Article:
Physics is for students who plan to continue their education at a senior college with a major or minor in physics.
A Ph.D. degree in physics or closely related fields is typically required for basic research positions, independent research in industry, faculty positions, and advancement to managerial positions. Graduate study in physics prepares students for a career in research through rigorous training in theory, methodology, and mathematics. Most physicists specialize in a subfield during graduate school and continue working in that area afterwards.
Additional experience and training in a postdoctoral research appointment, although not required, is important for physicists and astronomers aspiring to permanent positions in basic research in universities and government laboratories. Many physics and astronomy Ph.D. holders ultimately teach at the college or university level.
Master’s degree holders usually do not qualify for basic research positions, but may qualify for many kinds of jobs requiring a physics background, including positions in manufacturing and applied research and development. Increasingly, many master’s degree programs are specifically preparing students for physics-related research and development that does not require a Ph.D. degree. These programs teach students specific research skills that can be used in private-industry jobs. In addition, a master’s degree coupled with State certification usually qualifies one for teaching jobs in high schools or at 2-year colleges.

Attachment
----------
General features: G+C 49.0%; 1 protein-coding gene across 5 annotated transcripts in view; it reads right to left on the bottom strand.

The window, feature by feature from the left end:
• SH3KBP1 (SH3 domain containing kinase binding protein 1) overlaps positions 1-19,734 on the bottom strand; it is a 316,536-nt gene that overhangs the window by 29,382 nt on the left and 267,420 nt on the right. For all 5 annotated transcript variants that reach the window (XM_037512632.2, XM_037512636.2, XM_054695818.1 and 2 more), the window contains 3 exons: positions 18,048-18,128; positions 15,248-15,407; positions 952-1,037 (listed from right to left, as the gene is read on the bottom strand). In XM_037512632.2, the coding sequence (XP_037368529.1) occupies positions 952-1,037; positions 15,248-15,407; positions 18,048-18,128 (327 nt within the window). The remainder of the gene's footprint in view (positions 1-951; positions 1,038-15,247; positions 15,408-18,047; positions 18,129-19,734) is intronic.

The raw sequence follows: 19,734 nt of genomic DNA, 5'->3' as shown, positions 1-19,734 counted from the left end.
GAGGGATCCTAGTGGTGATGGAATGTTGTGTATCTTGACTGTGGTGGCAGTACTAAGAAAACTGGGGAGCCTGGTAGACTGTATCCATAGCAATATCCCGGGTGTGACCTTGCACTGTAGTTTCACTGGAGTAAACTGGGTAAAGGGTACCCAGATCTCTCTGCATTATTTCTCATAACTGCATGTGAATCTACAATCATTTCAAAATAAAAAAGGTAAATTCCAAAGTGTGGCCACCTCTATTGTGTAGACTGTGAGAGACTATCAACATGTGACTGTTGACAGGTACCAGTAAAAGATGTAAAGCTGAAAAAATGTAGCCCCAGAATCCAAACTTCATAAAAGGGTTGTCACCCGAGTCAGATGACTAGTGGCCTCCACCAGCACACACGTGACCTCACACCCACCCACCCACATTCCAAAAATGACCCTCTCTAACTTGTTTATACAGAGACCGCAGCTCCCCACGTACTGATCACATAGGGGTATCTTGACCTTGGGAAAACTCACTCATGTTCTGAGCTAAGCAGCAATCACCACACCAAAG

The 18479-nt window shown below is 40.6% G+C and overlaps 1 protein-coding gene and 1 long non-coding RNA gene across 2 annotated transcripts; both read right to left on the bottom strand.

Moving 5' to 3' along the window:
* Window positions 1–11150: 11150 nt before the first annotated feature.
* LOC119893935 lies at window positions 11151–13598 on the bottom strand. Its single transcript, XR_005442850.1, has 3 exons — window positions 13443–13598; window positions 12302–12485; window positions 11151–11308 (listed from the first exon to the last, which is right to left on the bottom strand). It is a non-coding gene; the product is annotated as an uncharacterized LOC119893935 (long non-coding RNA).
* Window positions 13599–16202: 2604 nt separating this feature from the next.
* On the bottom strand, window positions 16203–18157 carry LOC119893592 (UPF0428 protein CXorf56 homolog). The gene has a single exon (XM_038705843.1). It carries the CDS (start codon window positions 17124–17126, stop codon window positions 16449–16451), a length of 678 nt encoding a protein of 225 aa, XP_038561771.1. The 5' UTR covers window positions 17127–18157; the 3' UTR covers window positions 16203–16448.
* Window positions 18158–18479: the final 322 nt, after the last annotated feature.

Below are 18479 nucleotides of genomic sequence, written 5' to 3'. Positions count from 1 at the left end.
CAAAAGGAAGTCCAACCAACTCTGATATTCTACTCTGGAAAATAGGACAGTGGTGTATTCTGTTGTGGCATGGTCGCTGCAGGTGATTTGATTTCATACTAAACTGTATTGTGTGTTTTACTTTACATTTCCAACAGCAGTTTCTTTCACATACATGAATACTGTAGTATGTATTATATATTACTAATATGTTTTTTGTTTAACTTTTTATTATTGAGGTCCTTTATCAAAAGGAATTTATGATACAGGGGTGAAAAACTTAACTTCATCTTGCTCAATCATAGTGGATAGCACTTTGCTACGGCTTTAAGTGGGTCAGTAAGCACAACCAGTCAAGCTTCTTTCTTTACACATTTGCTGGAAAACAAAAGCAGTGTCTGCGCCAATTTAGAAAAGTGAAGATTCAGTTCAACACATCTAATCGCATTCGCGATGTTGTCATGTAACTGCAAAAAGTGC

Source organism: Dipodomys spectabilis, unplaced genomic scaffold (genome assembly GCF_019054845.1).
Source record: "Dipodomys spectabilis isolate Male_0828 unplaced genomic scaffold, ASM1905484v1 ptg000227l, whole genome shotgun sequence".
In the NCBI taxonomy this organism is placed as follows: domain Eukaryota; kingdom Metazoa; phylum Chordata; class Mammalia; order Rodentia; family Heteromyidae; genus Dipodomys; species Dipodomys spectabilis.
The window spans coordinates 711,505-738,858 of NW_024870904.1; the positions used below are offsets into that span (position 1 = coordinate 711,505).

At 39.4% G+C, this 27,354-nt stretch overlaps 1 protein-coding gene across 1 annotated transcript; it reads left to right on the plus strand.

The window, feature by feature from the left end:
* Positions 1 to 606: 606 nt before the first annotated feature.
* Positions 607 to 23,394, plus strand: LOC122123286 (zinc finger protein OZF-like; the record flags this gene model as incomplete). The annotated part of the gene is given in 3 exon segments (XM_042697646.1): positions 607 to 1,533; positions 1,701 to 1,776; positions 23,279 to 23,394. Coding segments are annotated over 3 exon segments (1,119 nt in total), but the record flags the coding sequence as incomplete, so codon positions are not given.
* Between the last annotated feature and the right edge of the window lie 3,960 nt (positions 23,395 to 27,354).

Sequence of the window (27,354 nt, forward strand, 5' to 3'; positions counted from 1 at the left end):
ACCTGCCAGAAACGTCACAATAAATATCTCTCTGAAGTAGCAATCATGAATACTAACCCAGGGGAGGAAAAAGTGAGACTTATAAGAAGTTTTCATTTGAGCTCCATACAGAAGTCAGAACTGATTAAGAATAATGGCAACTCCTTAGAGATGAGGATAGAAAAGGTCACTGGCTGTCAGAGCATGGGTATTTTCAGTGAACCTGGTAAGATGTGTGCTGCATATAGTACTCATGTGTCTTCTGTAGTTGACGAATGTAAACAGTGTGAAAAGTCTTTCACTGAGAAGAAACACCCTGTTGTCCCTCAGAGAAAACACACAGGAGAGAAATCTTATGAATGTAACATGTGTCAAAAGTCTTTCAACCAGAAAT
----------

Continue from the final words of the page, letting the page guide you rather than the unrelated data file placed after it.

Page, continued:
Those with bachelor’s degrees in physics are rarely qualified to fill positions in research or in teaching at the college level. They are, however, usually qualified to work as technicians or research assistants in engineering-related areas, in software development and other scientific fields, or in setting up computer networks and sophisticated laboratory equipment. Increasingly, some may qualify for applied research jobs in private industry or take on nontraditional physics roles, often in computer science, such as systems analysts or database administrators. Some become science teachers in secondary schools.
What can I expect from a career in Physics?
These scientists observe, measure, interpret, and develop theories to explain celestial and physical phenomena using mathematics. From the vastness of space to the infinitesimal scale of subatomic particles, they study the fundamental properties of the natural world and apply the knowledge gained to design new technologies.
Physicists explore and identify basic principles and laws governing the motion, energy, structure, and interactions of matter. Some physicists study theoretical areas, such as the nature of time and the origin of the universe; others apply their knowledge of physics to practical areas, such as the development of advanced materials, electronic and optical devices, and medical equipment.
Physicists design and perform experiments with sophisticated equipment such as lasers, particle accelerators, electron microscopes, and mass spectrometers. On the basis of their observations and analysis, they attempt to discover and explain laws describing the forces of nature, such as gravity, electromagnetism, and nuclear interactions. Experiments also help physicists find ways to apply physical laws and theories to problems in nuclear energy, electronics, optics, materials, communications, aerospace technology, and medical instrumentation.